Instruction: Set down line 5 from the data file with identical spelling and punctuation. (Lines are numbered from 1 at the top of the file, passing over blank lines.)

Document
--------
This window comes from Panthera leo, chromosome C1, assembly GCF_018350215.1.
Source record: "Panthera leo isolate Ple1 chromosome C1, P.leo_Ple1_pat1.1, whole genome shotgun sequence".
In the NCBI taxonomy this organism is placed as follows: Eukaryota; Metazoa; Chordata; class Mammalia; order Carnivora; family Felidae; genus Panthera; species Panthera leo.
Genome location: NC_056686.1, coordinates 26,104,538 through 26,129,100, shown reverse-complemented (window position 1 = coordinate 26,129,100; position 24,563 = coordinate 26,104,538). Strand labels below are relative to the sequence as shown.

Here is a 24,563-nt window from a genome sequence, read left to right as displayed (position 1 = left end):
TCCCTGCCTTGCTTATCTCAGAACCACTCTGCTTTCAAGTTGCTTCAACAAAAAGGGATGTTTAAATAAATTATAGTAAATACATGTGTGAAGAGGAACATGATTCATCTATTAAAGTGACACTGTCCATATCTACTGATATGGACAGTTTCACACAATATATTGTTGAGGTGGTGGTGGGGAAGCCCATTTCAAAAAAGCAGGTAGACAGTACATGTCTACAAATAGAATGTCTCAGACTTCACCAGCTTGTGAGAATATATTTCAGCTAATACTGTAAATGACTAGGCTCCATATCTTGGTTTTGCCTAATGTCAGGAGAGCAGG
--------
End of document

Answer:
Here is a 24,563-nt window from a genome sequence, read left to right as displayed (position 1 = left end):